Scientists explain how cells generate the shape of tissues

Cellular tissues are structures composed of body muscle cells having a particular shape. For biologists, how these tissues generate their structure remains incomprehensible. In a recent study, scientists attempted to understand the creation of structures by experimenting with muscle cells in test tubes.

According to these researchers, these cells are able to Contract and can easily align. Once moved in a circle around a vortex, these cells can orient themselves spontaneously and combine their energy to allow the constitution ofan organized structure.

In addition, the study was carried out by a group of scientists from the University of Geneva (UNIGE) in Switzerland. The results of this research have enabled researchers and biologists to better understand the fabric capacity cell to self-form.

Some topological defects at the origin of spirals

To understand the how topological faults work (circular movement of cells), the researchers grew cells on sticky plates. Under these conditions, the scientists found that the cells move spontaneously in a circleforming a tornado.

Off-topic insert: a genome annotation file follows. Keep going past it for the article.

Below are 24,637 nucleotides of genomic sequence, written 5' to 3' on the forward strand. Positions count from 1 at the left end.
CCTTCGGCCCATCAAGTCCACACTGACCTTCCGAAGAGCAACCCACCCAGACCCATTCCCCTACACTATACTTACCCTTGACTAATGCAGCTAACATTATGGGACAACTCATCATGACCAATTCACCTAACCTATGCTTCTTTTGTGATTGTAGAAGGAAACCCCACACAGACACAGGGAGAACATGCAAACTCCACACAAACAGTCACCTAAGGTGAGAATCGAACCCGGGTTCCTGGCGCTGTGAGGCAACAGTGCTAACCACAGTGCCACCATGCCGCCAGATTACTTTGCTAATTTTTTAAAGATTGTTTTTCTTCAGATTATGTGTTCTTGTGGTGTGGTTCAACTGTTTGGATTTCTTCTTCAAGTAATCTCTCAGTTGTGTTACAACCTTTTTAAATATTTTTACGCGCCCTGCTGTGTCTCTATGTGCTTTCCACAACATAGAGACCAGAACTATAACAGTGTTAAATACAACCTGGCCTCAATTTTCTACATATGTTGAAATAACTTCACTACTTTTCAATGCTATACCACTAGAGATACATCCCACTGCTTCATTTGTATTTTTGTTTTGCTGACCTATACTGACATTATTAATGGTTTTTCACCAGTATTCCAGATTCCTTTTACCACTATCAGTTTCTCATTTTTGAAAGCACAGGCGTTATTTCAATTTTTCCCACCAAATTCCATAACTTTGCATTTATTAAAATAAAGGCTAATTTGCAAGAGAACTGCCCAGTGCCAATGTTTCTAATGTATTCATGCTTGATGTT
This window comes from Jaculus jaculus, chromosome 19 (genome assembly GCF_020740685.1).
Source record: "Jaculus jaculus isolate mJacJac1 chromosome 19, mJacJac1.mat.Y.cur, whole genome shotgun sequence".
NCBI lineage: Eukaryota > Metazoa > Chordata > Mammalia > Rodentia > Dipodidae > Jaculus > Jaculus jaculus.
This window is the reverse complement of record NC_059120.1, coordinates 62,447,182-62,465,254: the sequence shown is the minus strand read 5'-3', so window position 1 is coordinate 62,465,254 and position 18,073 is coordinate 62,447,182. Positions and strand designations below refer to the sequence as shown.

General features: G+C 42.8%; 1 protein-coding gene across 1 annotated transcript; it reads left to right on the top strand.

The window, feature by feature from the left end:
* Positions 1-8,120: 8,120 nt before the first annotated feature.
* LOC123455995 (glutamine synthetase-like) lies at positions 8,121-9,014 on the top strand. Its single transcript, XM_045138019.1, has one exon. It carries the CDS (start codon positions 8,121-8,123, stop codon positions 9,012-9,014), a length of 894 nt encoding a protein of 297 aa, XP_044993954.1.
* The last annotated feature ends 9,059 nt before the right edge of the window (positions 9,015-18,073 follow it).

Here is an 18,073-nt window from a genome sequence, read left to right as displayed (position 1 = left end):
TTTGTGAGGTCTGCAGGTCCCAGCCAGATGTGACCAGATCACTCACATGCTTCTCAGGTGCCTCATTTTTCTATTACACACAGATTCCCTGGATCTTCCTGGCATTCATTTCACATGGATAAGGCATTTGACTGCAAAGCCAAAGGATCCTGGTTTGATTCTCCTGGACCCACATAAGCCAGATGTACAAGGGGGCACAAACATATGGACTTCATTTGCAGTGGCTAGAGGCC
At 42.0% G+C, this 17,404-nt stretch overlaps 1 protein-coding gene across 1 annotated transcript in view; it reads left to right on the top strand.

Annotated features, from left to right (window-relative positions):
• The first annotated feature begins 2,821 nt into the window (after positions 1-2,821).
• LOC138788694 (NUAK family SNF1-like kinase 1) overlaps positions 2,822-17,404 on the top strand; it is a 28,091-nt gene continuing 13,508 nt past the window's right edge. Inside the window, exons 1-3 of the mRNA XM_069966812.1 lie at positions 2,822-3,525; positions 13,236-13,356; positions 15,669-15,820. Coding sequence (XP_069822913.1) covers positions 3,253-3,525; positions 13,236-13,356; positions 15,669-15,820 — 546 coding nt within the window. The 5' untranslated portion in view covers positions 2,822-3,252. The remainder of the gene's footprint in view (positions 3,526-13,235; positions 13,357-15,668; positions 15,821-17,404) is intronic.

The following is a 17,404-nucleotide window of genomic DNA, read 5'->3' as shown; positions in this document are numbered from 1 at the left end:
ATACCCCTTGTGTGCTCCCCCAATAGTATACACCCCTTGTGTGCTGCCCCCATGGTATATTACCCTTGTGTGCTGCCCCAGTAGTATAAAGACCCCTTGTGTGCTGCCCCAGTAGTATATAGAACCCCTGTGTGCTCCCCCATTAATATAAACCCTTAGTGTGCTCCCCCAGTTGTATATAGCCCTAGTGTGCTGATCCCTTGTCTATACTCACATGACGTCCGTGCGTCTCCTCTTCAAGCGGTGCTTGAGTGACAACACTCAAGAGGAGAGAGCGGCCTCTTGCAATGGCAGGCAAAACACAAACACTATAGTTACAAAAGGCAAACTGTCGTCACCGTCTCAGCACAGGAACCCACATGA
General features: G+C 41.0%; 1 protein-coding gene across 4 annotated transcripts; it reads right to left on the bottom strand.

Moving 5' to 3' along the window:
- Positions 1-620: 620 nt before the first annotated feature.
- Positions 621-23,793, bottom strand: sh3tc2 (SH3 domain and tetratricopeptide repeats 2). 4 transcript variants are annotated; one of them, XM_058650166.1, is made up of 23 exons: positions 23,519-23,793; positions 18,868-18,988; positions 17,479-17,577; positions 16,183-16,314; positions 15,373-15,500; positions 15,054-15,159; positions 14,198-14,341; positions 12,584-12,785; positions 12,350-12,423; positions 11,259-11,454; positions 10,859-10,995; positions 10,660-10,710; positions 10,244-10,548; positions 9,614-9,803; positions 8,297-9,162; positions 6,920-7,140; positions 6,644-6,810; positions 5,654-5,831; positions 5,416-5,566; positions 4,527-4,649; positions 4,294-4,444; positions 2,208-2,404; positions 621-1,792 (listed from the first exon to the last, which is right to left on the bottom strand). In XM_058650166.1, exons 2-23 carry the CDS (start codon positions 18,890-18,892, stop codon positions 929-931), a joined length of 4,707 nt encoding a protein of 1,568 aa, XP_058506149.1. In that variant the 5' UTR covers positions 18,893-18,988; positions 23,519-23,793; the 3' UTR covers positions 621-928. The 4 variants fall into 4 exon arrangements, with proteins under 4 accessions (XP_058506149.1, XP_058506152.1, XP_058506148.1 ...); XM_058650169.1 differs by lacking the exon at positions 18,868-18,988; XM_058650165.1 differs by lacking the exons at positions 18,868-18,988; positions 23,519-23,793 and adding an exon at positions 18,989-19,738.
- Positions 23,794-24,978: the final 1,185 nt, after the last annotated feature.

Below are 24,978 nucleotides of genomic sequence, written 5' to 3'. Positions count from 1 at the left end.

It’s about confining our muscle cells to a surface surrounded by repulsive molecules that force them to form a circle. The cells quickly begin to spin together to form an orderly spiral. We can observe spontaneous movement of cells, as when a crowd is forced to walk through a room and ends up going in the same direction for ease. »

Aurélien Roux, Professor of the Department of Biochemistry, Faculty of Sciences, UNIGE

Furthermore, these researchers suggest that once this tornado is formed, the energy generated by all the cells accumulates in its center. This phenomenon causes the training news cells as well as their division.

Thus ordered, only one topological defect remains in the center of the circle. The spiral, which concentrates cellular forces in its center, accumulates newly formed cells, and therefore cell division. Thus, the spiral will gradually become a vortex, creating a protuberance in the middle of the disk.»

Karsten Kruse, lead researcher of the study

Spontaneous morphogenesis

Also within the framework of the study, the researchers claimed that the cells form a tornado-like structure which causes the emergence of a particular form of fabric. This structure would be similar to that observed during the development of an embryo.

Moreover, the combination of the forces of these cells forms an orderly spiral which maintains a cylindrical projection. This phenomenon is a process of spontaneous morphogenesisdue to the unique characteristics of multicellular organisms.


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